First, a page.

Nigel Lawton gets friendly with a vege that’s an oldie but a goodie.
‘I’ve been rich. I’ve been poor. Rich is better.’ – Sophie Tucker.
My class feelings about food kicked in early. I remember once getting into a spot of bother in an Honours literature tutorial when I opined that I didn’t much like James Joyce’s collection of short stories, Dubliners. Their imaginative reek of dank tenement stairwells, working class struggle and boiled cabbage put me right off. Far more interesting, I continued rashly, were the doings of the aristos, who led considerably more interesting lives and up till then had basically produced much of the world’s good literature.
Even in the 1970s of course this was PC heresy. The dreaded movement hadn’t quite got going then, although it wasn’t far off, and my opinions attracted predictable outrage. I haven’t resiled from my opinion of Dubliners (Ulysses is another matter, being a masterpiece, and Finnegan’s Wake is simply unreadable) but I do concede that I was unfair to cabbage. It is a noble member of the brassica family, to which broccoli, cauliflower and Brussels sprouts also belong, and is extremely good for you.
Loaded with vitamin C, riboflavin and other vitamins, cabbages have been cultivated for their health-giving and even medicinal properties (in some folk treatments the leaves are used as poultices and anti-inflammatories) for at least 2,000 years. And because they are relatively disease- and pest-resistant and tolerate a wide range of climates, they’ve been embraced by cooks from Ireland (where cabbage is a key ingredient of that yummy mash, Colcannon) to China and India. They can be served fresh – thinly sliced and seasoned with mayonnaise to make coleslaw – or cooked and preserved (think: sauerkraut) in a huge variety of ways.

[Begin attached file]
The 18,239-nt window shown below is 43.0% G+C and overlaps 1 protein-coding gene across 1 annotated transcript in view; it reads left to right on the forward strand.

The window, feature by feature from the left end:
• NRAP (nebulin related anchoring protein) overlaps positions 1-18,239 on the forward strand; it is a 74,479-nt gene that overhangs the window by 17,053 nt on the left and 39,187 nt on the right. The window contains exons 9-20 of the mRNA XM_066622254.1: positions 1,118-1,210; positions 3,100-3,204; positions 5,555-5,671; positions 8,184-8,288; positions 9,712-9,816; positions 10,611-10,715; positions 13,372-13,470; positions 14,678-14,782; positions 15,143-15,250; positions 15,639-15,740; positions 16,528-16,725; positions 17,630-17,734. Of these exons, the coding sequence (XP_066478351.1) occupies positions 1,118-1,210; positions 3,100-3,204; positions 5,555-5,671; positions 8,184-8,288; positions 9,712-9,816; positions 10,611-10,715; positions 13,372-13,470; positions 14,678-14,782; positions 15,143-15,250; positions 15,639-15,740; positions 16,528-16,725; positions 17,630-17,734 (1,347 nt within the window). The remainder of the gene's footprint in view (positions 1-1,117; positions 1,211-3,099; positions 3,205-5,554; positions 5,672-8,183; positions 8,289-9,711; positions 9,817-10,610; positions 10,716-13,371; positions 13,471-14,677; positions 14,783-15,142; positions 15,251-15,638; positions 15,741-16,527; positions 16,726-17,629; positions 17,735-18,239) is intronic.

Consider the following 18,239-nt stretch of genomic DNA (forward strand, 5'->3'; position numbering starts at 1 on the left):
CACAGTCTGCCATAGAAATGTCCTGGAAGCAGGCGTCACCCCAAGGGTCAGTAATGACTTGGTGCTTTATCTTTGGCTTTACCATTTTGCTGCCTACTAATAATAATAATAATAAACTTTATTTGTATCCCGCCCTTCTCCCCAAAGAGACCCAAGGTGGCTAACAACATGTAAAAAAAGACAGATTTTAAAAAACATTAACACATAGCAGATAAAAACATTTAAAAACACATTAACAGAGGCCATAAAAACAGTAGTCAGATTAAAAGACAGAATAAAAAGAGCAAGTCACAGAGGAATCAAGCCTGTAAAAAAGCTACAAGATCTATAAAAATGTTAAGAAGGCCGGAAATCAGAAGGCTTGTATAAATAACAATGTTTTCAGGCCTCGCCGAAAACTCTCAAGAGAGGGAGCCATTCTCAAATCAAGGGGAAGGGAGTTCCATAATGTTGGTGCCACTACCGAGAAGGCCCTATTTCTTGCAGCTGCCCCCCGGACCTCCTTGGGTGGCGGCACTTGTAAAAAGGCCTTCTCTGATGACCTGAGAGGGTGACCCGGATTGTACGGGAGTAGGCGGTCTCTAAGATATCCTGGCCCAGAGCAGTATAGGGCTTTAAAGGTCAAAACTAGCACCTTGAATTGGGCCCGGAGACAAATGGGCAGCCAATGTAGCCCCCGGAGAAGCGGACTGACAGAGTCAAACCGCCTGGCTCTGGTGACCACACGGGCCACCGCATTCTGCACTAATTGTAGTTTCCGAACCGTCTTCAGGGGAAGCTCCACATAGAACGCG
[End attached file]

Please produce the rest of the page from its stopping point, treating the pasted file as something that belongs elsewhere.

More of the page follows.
A true vegetable of the people, cabbage has sustained the European peasantry for centuries, and something of the esteem in which it is held is reflected in the French term of endearment, ‘my little cabbage’. Older French ladies will also call you ‘ma biche’, which does not mean what it sounds like but simply means a doe (a female deer). [Stop now! – Ed.] And remember the old wives’ tale about babies being found under a cabbage? It’s another clue about the importance of the vegetable as a mainstay of life.
Old and peasanty does not however equate to good in many minds, especially when cabbage is badly cooked. And who can blame many of us for looking down on cabbage when our mothers covered it firmly with a lid and boiled it to a pulp? That is precisely the way to release the sulphurous-smelling mustard compounds which create its unique smell of lingering poverty.
Nowadays though, a combination of gradually improving cooking standards and the current recession are seeing more and more people reach a rapprochement with cabbage. I now cook it gladly, especially when you can often find a perfect head of cabbage for about $2.28. Cabbage has even become trendy of late, if you think about the current fad for its relative cavolo nero* (Tuscan Kale) – the idea of which makes Italian peasants giggle.